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"Jag förbereder mig för helgen."

Translation:I prepare myself for the weekend.

November 25, 2014

29 Comments


https://www.duolingo.com/profile/KaiAlben

" I'm getting ready for the weekend" or " I get ready for the weekend " are both valid translations.


https://www.duolingo.com/profile/friswing

Yes, I think so. 'I prepare myself for the weekend' feels more sinister, as if the person is expecting only bad things ... any comments?


https://www.duolingo.com/profile/rwhodges

As a native English speaker, I mostly agree. To "prepare yourself" does not necessarily imply bad things coming, but generally something that could be stressful or overwhelming. For an example of a potentially good thing, you might need to prepare yourself to go on a first date with someone you really like. But definitely it's at least for something that is going to be stressful in some way. It is about working on your mental composure.


https://www.duolingo.com/profile/friswing

Swedish 'förbereder' is more prepare for a date kind of thing, or a party or a family dinner, with a lot of cakes to bake, food, and other preparations. But of course the context could also be some kind of stressful event, at least someting that needs preparations, e.g. a trip, a course. ... But, I prepare myself for what may come = Jag är beredd på vad än som kan hända. .


https://www.duolingo.com/profile/skrats

What is the difference between förbereder and beredd?? I'm not quite seeing it


https://www.duolingo.com/profile/friswing

Förbereder is the verb, the act of doing preparations for something (a party, a travel, an exam, etc). But beredd is used after any form of vara (being), like an adjective or participe, your state of being prepared, when the preparations are made, etc.


https://www.duolingo.com/profile/Paaulmax

Thanks for asking that.


https://www.duolingo.com/profile/JordanOsr

Out of curiosity, is there a similar verb without the associated potential stress (Of a date, or a family dinner, or a party)? Or could this verb be used as appropriately in those situations?


https://www.duolingo.com/profile/friswing

I would say that förbereder is the more common, appropriate for all kinds of 'preparing'. But for a more stressful situation, I would change it into vara beredd, here I have already done all the preparations, I 'am prepared for what may come', Jag är beredd på vad än som kan hända


https://www.duolingo.com/profile/martin.mk

sich vorbereiten vs sig förbereder

I knew German would come in handy someday :)


https://www.duolingo.com/profile/Zmrzlina

Swedish is basically a bastard child of Low German and Old Norse...


https://www.duolingo.com/profile/photodiarist

I answered correctly, but I wonder, would "I prepare for the weekend" be accepted? As rwhodges said, in English to prepare oneself implies an expectation of a challenge or stress of some sort. I would guess that the Swedish sentence above has the meaning of getting ready for the weekend.


https://www.duolingo.com/profile/MarkBorkBorkBork

I think it should be accepted if it isn't. I believe Förbereder is a transitive verb and needs an object, but prepare can be intransitive, so myself is not needed. Including myself makes it seem a little more intense than I believe förbereder to be in Swedish.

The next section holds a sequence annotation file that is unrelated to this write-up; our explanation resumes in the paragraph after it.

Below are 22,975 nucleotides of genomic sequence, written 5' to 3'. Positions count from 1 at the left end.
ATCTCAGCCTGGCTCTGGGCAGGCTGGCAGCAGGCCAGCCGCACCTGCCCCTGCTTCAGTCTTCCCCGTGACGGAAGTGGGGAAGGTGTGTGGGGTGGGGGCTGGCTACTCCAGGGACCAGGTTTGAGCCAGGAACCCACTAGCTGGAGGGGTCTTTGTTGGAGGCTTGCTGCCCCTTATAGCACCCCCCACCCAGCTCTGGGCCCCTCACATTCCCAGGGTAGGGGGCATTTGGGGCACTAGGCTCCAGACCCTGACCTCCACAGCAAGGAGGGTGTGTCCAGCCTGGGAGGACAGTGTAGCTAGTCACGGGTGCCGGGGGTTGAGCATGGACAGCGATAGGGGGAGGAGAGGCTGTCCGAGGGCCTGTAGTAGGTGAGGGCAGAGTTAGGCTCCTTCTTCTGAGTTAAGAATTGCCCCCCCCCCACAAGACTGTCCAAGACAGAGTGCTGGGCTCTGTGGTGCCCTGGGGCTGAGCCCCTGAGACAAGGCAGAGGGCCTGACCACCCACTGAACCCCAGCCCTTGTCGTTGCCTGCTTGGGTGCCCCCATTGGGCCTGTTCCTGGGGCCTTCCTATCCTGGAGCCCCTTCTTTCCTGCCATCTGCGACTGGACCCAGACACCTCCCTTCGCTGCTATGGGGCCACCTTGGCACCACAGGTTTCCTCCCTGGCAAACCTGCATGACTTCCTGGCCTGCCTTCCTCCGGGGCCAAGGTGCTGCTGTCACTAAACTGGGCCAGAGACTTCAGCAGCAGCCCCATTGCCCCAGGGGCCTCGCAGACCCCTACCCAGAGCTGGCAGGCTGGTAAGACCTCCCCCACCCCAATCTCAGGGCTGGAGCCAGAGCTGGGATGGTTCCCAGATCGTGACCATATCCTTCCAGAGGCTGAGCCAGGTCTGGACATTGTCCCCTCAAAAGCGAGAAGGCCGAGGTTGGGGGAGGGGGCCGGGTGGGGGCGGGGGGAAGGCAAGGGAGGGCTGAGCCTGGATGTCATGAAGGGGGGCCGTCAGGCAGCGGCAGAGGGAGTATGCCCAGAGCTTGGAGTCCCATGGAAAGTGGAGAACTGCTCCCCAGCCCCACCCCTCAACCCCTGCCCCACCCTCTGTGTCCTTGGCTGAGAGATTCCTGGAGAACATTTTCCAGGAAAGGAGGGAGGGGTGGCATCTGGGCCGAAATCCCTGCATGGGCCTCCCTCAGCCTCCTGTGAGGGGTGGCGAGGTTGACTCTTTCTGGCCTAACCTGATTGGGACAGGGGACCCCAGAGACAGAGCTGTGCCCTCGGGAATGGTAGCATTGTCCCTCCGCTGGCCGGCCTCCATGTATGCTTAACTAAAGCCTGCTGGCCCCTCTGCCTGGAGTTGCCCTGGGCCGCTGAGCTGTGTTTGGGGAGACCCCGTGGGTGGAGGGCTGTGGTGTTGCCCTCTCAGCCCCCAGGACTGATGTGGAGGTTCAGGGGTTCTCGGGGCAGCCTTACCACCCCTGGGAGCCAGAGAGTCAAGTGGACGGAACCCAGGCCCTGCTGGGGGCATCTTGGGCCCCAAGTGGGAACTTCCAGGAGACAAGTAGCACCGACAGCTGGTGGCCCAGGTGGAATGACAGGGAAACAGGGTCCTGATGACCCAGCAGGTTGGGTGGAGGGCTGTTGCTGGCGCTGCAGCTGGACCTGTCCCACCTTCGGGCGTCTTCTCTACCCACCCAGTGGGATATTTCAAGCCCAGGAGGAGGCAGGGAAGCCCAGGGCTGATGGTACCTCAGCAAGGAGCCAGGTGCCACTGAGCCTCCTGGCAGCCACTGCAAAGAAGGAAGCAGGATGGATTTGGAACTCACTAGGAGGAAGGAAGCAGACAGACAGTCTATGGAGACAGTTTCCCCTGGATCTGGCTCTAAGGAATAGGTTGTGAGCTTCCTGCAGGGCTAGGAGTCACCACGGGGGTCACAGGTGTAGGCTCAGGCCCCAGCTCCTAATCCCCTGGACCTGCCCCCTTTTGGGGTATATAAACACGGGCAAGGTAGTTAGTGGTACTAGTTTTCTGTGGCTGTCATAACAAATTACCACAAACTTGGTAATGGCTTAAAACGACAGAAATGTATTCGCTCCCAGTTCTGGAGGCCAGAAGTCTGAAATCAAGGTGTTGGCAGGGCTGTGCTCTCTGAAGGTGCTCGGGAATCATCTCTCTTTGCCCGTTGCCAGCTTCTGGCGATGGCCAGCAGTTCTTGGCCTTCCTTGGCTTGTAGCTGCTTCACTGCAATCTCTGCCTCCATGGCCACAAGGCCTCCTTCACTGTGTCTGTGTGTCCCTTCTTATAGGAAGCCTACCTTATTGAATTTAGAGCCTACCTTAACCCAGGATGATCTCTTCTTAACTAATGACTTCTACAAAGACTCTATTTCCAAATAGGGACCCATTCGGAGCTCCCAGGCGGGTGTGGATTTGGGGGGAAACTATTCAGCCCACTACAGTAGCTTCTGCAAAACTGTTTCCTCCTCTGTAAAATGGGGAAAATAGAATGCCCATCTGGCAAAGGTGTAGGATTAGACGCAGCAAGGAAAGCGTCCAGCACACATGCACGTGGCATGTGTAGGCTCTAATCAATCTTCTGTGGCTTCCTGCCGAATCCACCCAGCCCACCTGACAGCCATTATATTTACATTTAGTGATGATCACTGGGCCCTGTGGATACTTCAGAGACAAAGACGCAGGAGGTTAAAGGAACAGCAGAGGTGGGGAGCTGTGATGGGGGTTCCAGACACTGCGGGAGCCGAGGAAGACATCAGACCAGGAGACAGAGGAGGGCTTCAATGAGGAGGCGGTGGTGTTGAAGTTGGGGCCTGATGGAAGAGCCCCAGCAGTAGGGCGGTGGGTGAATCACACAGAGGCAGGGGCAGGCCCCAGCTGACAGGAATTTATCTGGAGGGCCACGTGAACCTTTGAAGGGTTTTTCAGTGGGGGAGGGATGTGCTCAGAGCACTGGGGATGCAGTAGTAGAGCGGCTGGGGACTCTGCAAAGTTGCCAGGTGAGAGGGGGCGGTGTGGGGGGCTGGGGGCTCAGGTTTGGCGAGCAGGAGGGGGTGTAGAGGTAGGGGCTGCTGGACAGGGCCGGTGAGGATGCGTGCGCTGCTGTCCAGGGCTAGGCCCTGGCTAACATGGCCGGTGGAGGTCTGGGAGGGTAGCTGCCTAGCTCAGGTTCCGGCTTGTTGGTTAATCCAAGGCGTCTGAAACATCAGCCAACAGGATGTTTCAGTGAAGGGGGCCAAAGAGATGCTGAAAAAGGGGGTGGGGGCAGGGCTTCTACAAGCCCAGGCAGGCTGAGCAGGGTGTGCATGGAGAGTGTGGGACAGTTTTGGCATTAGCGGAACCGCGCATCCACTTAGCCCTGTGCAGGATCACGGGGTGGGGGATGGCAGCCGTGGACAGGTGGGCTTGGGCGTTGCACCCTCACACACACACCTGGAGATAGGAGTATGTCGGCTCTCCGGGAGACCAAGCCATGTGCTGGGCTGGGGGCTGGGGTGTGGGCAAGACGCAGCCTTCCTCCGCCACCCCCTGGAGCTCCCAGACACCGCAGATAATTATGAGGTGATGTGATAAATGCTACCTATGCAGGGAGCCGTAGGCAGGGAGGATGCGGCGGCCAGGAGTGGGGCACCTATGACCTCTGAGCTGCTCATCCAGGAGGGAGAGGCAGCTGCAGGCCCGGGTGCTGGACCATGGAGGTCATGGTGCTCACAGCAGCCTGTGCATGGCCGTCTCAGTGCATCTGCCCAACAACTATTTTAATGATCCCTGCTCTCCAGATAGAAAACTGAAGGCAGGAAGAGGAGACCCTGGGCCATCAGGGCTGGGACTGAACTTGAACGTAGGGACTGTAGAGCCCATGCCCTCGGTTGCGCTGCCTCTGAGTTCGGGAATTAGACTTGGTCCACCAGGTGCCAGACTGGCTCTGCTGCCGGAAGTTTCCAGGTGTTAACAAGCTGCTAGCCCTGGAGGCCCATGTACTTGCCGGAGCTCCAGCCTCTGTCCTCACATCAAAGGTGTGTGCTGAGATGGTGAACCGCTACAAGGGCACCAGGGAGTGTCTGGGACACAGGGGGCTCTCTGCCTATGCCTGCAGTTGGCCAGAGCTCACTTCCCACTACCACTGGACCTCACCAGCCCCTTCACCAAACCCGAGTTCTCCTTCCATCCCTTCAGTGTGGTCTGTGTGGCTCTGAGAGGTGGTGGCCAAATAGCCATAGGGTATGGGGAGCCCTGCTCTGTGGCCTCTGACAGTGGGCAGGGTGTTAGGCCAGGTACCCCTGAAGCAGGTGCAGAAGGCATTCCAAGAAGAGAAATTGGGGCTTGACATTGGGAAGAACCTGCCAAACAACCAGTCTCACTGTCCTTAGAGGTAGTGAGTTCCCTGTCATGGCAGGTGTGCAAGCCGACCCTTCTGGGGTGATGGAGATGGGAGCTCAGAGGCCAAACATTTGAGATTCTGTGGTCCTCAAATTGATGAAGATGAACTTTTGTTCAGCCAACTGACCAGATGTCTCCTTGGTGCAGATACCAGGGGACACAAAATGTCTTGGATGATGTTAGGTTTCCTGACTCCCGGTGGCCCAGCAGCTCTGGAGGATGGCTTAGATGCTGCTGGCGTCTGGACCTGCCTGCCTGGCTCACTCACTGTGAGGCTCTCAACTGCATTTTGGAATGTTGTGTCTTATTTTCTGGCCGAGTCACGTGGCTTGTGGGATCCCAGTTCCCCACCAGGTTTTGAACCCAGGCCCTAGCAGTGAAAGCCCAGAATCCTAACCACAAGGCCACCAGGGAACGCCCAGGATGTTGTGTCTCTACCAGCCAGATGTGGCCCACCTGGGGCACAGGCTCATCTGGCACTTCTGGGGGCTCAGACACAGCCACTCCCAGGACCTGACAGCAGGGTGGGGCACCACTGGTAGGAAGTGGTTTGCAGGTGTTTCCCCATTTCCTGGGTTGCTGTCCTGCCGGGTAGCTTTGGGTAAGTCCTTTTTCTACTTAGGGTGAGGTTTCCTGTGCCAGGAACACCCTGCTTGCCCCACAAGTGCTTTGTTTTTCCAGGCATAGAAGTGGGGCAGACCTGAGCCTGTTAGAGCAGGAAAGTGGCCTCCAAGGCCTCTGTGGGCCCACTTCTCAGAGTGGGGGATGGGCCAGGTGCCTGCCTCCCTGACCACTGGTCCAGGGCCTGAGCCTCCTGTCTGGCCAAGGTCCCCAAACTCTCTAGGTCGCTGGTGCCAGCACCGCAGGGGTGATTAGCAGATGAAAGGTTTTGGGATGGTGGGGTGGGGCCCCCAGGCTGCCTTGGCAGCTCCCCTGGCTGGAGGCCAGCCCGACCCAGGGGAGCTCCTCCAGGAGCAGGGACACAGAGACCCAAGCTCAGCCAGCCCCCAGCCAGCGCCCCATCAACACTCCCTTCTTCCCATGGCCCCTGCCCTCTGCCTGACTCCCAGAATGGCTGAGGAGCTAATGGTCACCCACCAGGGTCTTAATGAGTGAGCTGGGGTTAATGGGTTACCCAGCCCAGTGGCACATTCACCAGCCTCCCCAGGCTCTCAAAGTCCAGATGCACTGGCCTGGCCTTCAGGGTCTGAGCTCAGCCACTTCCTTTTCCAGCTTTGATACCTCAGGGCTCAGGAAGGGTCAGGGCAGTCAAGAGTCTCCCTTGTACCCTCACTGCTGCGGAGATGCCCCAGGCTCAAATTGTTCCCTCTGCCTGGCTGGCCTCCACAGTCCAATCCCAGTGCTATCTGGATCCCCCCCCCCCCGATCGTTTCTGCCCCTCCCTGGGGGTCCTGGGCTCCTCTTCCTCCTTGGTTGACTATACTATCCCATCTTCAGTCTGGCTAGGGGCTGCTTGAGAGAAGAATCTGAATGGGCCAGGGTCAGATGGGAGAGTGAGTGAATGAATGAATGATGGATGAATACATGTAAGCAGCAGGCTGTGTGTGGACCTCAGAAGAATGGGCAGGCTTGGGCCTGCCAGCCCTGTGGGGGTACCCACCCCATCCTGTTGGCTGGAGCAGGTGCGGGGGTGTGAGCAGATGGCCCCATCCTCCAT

https://www.duolingo.com/profile/ReinerSelb

it's an accepted answer.


https://www.duolingo.com/profile/person222222

Is this like "I am mentally readying myself for the weekend" or is it like "I am making plans for the weekend"?


https://www.duolingo.com/profile/friswing

Usually it is a more practical thing, like packing your suitcase etc.


https://www.duolingo.com/profile/TheBeetleMan

Why asnwer has "myself" while there is no "själv" in the clause?


https://www.duolingo.com/profile/MarkBorkBorkBork

mig is a self-reference.


https://www.duolingo.com/profile/bigswedeej

I seem to remember a julsång Bereden Väg, which i thought was prepare the way. Where am i wrong?


https://www.duolingo.com/profile/friswing

it is a very old religious hymn, so it contains 'old' language. Bered en väg för Herren... = Build a road for the Lord. (or maybe 'bereden' is an old plural form of Bered, in that case there is no article 'en'). It is a kind of pave the way for him.


https://www.duolingo.com/profile/rswansonvt

Why not jag förbereder sig?


https://www.duolingo.com/profile/MarkBorkBorkBork

That would be I prepare him. See the response to my comment.


https://www.duolingo.com/profile/ReinerSelb

no. it would be something strange like i prepare oneself. just wrong. you need to adjust the reflexive pronoun to the personal pronoun:
jag... mig
du... dig
han/hon... sig
vi... oss
ni... er
de... sig


https://www.duolingo.com/profile/MarkBorkBorkBork

Thanks for the correction!


https://www.duolingo.com/profile/ReinerSelb

yay! det kommer att vara en rolig fest!


https://www.duolingo.com/profile/Patrick889093

Isn't själv myself ? l


https://www.duolingo.com/profile/friswing

Yes, when you emphasizing yourself. But this sentence has the reflexive verb "förbereda sig" (getting ready), so we only use the reflexive pronoun (mig, dig, sig, oss, er, sig). It would sound weird to use 'myself' in this phrase.


https://www.duolingo.com/profile/SSilvamc

Does this mean to prepare myself over the weekend for something that comes after it, or rather to prepare myself now for the weekend?


https://www.duolingo.com/profile/friswing

The preparation is now - for the weekend, maybe a party or a trip happening this weekend.

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